At Graham Carter’s Kids Club this weekend, we celebrated the launch of his new bird-inspired artworks, with a fun interactive workshop, teaching the children how to create their own bird-themed art.
Looking around at the walls of the gallery, we noticed that many an artwork features our feathered friends. Whether depicted in portrait form, or used as a motif to symbolise something deeper, birds are steeped in folklore and mythology and have appeared in works of art since the days of Neolithic cave paintings.
We’re swooping into the world of birds in art to discover how some of Enter Gallery’s artists have used the animals to imbue their work with deeper meaning…
As a master of animal portraiture, it’s no surprise Dave White has turned his hand to portraying birds in his art. Most recently, in 2021, White released a series of Hummingbird artworks that were exclusive to Enter Gallery.
Not only are hummingbirds beautiful to look at, they are revered for their healing powers. Symbolising lightness, joy and happiness, the birds are said to be good luck, and an indication that challenging times are over.
Dan Baldwin has been portraying swallows in his art since the very start of his career. Via his birds, Baldwin infuses his work with a sense of freedom.
In terms of symbolism, swallows are of particular importance to sailors, who adorn themselves with tattoos of the bird to represent the number of nautical miles they’ve travelled.
Swallows are known for migration patterns where they travel long distances from home and back again. Therefore, a tattoo of the bird represents the idea that, no matter how far they travel, a sailor can always find their way home.
British illustrator, Ralph Steadman, is best known for his work for Private Eye, The New Statesman, and for ‘providing chaotic texture to chaotic text’ during his time working with gonzo journalist, Hunter S. Thompson, most notably on Fear and Loathing in Las Vegas.
Steadman’s inclusion of birds in his art is an act of activism, designed to raise awareness of endangered species and to highlight many species that have already become extinct.
Steadman’s fixation on birds began when he was invited by filmmaker, Ceri Levy, to create a piece of art representing an extinct bird for an exhibition and box set titled Ghosts of Gone Birds (more on that below).
Levy’s request sparked something in Steadman and 100 paintings later, his project Extinct Boids was born. Its follow up, Nextinction, featured cartoons of critically-endangered birds that could well become extinct if we don’t fight to protect them, such as the Kakapo and the Giant Ibis.
Steadman’s depictions have ranged from the relatively well-known Great Auk’s and Dodos to more bizarre (and some made-up) species like the Needless Smut and the Gob Swallow, all with the humour and riotous colour for which the artist is known. As Steadman said, “It made a nice change from drawing politicians.”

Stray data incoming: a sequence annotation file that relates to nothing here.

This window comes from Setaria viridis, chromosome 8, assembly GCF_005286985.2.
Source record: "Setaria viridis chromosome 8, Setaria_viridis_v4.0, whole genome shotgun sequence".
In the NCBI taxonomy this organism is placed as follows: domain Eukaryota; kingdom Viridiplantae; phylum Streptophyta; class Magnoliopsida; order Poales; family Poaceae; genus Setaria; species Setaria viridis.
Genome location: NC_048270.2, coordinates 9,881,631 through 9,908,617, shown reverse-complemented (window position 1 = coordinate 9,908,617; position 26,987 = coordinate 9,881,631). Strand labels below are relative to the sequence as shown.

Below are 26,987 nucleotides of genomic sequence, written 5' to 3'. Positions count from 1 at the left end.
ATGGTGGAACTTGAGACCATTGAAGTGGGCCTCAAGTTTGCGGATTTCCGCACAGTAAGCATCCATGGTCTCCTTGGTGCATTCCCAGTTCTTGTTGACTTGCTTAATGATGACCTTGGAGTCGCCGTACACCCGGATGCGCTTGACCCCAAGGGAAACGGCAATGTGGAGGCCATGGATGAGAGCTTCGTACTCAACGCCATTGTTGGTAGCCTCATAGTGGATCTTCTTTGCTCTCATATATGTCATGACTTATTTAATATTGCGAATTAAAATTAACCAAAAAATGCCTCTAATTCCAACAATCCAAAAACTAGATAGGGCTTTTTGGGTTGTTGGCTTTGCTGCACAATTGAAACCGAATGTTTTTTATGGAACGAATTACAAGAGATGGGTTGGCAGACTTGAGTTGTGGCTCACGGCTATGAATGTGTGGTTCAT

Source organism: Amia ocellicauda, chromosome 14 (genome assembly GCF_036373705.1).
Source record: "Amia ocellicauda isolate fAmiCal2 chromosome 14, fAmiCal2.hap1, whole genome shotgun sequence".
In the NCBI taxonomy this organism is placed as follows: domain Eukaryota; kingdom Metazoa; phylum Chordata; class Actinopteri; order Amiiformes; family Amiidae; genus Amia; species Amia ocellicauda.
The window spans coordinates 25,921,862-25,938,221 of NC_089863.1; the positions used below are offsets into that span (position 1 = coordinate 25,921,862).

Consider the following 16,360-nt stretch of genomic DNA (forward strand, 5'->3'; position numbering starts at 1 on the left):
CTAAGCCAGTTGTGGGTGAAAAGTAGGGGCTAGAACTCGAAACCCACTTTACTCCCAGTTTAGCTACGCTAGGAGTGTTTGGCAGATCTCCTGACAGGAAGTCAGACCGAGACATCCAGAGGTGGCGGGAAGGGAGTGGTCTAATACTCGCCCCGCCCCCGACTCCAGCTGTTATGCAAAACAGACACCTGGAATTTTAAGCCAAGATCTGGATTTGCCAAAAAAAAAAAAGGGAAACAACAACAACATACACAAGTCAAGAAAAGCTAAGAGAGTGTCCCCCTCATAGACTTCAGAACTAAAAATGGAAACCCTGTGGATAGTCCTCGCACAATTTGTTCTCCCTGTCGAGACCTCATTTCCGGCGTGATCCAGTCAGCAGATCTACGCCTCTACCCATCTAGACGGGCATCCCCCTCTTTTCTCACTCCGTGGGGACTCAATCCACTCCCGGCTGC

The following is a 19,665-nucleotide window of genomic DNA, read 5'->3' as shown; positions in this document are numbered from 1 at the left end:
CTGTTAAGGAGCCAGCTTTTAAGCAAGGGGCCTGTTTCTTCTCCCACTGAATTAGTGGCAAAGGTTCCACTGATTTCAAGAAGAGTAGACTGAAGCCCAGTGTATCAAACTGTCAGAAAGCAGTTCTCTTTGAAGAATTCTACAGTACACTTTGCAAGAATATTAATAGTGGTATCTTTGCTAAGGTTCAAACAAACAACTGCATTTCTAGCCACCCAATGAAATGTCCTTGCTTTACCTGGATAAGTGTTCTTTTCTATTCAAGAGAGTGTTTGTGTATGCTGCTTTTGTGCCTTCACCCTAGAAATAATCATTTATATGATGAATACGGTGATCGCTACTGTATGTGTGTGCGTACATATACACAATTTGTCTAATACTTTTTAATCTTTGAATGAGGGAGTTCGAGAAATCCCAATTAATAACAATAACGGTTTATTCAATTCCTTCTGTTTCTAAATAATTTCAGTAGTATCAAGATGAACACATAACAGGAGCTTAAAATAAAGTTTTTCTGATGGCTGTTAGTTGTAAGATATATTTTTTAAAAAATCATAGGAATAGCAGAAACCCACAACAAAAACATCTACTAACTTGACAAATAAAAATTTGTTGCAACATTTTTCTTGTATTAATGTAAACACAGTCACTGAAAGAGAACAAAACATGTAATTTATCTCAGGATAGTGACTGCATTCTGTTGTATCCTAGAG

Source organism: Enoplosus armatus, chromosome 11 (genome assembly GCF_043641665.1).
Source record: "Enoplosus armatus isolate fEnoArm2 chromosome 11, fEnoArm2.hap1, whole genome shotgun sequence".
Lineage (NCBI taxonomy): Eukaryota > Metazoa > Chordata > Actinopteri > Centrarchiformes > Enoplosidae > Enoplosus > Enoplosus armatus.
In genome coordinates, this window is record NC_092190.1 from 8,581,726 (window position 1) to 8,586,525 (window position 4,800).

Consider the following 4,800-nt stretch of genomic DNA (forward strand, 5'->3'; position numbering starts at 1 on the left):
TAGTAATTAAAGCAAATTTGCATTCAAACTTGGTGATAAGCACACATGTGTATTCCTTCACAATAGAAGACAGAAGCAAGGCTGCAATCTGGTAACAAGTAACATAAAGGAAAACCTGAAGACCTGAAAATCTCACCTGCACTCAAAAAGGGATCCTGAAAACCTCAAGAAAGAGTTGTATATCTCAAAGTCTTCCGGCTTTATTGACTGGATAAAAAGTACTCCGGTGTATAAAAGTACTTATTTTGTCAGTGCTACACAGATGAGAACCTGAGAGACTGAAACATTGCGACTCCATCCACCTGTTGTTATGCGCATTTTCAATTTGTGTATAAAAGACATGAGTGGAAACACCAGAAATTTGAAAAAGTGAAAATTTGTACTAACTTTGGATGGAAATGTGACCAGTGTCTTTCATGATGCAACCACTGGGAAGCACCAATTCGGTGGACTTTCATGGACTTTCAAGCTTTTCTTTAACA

Over the years, films have been made about birds, different species have been used as band names, and many a beloved cartoon character, from Big Bird to Scrooge McDuck, has come with wings.
This broad portrayal of birds in popular culture has caught the eye of the Godfather of Pop Art – Sir Peter Blake. One example is his coveted 2009 Venice Suite, in which we saw Penguins take an unprecedented holiday to the Italian city. Later he populated the forecourt of the Palais Garnier with birds in his Paris Suite.
Birds have also permeated the oeuvre of Brighton-based artist, Mark Powell, who is known for impossibly-intricate portraits created in simple Bic biro.
In his piece, Open Thoughts, Powell depicts a stork on vintage postcards. Associated with the arrival of babies, storks are considered a bearer of good news. Just as it feels like a treat to receive a postcard through your letterbox, this piece is a reminder of the magic of reaching out to those you love.
Rob Wass is a mixed-media artist and photographer whose interpretation of birds in his art comes in a more abstract form.
Every artwork that Wass creates begins life through the lens of his camera, with him heading outside with the intention of capturing the beauty and patterns of the natural world.
Next, he translates the intricate details that he’s captured, ranging from the markings on leaves to the patterns murmuration of birds make as they soar across the sky, into works of art.
Ghosts of Gone Birds
As mentioned above, another example of art being used as activism came back in 2011, when a number of artists collaborated on Ghosts of Gone Birds – a boxset created to raise funds and awareness for BirdLife International.
Chrisie Nimenko is an artist who creates arresting mixed-media collages that draw inspiration from the natural world.
Nimenko is another example of an artist who uses the symbolism behind bird imagery to add narrative to her artworks.
For example, in Darkness Within, Nimenko includes tropical birds in order to convey our lifelong quest to discover hidden aspects of ourselves, and in Moon Rising, her owls symbolise good omens and protection.